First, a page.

A former Army flight nurse who'd served in the Gulf War, Martina Davis Correia had most recently been fighting two very different battles at once.
She was a champion for her brother, Troy Davis, for just about half her life. Mr. Davis was the Georgia death-row convict whose fight for clemency in the face of shaky evidence sparked protests, and brought worldwide attention to his case. That fight did not save his life, but it brought the death penalty back into the spotlight, and into serious question.
The other battle she was fighting was with Stage IV breast cancer, balancing her treatments with her activism. Less than three months after her brother was killed, she died last night at the age of 44.
She recounted her now-17-year-old son's actualization of what was happening to his Uncle Troy in a moving Huffington Post column:
As De'Juan grew older, I explained to him that his uncle was in prison. But I had not yet told him that Georgia planned to kill him. He confided in his uncle more than anyone else. When De'Jaun was 12 years old, it became clear to me that my son understood far more than I had realized.Our dog, Egypt, had gotten out of the yard and had been hit by a car. We immediately brought Egypt to a vet who told us that the dog's leg was broken in three places and would need extensive surgery to be repaired. If Egypt did not have the surgery, she would have to be put to sleep. The cost of the surgery was upwards of $10,000.As I drove De'Jaun home, I wondered how in the world I would come up with $10,000. Putting Egypt down might be the only realistic possibility.In the silence of the ride, De'Jaun turned to me and said, "Mom, are you going put my dog to sleep like they're trying to put my Uncle Troy to sleep?"I had to swallow this giant lump in my throat to hold back the tears. I didn't know that he related the two things. That he knew they were trying to kill his Uncle Troy. And, he knew about which method that they would use to kill him. At that point, I decided that if I had to pawn my car, I wasn't going to be able to put our dog to sleep.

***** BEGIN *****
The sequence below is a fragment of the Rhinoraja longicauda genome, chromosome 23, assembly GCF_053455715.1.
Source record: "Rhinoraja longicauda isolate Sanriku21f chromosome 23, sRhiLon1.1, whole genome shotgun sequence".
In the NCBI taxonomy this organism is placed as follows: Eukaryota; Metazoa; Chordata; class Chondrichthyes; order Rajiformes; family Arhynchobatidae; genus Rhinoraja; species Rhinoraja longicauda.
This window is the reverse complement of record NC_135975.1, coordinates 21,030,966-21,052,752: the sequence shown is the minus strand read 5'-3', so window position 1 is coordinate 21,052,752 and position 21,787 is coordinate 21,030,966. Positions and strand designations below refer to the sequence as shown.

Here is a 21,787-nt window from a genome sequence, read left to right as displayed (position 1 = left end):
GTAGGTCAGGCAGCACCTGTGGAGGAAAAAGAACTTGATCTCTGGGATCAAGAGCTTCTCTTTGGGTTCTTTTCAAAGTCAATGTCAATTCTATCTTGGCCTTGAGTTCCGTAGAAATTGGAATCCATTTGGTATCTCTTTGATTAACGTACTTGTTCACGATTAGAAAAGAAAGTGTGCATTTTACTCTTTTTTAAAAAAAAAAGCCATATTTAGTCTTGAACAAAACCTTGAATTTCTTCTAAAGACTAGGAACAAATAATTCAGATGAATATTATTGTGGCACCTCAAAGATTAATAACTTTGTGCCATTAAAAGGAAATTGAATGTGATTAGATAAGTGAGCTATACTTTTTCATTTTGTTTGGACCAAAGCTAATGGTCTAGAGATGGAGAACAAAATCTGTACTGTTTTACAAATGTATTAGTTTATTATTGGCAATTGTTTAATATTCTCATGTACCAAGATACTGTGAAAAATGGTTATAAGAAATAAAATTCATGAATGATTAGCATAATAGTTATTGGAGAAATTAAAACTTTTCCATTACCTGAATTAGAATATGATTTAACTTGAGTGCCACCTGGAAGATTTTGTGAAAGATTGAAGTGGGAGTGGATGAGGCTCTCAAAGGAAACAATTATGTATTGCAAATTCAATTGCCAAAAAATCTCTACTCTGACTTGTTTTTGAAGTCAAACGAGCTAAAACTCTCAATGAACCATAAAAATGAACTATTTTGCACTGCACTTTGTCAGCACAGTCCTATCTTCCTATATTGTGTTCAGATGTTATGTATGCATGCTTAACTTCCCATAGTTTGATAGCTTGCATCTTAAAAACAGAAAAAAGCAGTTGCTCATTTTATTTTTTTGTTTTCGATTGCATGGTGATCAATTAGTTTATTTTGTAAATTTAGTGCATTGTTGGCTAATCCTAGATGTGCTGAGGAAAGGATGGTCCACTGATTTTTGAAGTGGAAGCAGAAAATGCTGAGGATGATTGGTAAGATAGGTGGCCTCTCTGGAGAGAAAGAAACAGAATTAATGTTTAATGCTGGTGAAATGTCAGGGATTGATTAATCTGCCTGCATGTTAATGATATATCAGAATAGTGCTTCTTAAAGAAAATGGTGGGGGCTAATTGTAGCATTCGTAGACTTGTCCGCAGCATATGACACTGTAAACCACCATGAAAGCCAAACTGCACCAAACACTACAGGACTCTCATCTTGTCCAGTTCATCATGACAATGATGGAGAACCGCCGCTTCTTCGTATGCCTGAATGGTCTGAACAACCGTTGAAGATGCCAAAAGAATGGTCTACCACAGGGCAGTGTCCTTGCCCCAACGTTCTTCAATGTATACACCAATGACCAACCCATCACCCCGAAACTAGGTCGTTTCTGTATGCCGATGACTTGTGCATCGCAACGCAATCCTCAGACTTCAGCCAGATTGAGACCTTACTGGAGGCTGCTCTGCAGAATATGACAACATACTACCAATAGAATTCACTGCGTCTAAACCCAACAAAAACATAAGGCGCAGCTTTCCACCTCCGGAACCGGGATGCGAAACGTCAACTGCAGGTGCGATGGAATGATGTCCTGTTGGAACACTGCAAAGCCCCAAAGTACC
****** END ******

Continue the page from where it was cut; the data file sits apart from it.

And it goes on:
Shortly after learning about her death last night, I heard from Liliana Segura, an associate editor at The Nation. She had known Ms. Davis Correia well from their time together on the board of the Campaign to End the Death Penalty. Prior to publishing her own remembrance today, Liliana forwarded me the words of the campaign's former executive director, Marlene Martin:
In one of my last conversations with Martina she told me someone in France had emailed her to say they were sorry that despite all of their efforts and protests for Troy, they had failed. Martina said, “I want people to know that we didn’t fail. As long as we keep hammering away at this thing, as long as we refuse to give up, we haven’t failed. We’ll be doing what Troy would have wanted us to do. Our efforts made an impact and we’ll continue to make an impact.”That is always how she was. She refused to be defeated. She always looked to the positive, she always looked to ways we could mobilize to win.
More words of condolence from Laura Moye of Amnesty International, who was at Ms. Davis Correia's bedside when she passed on.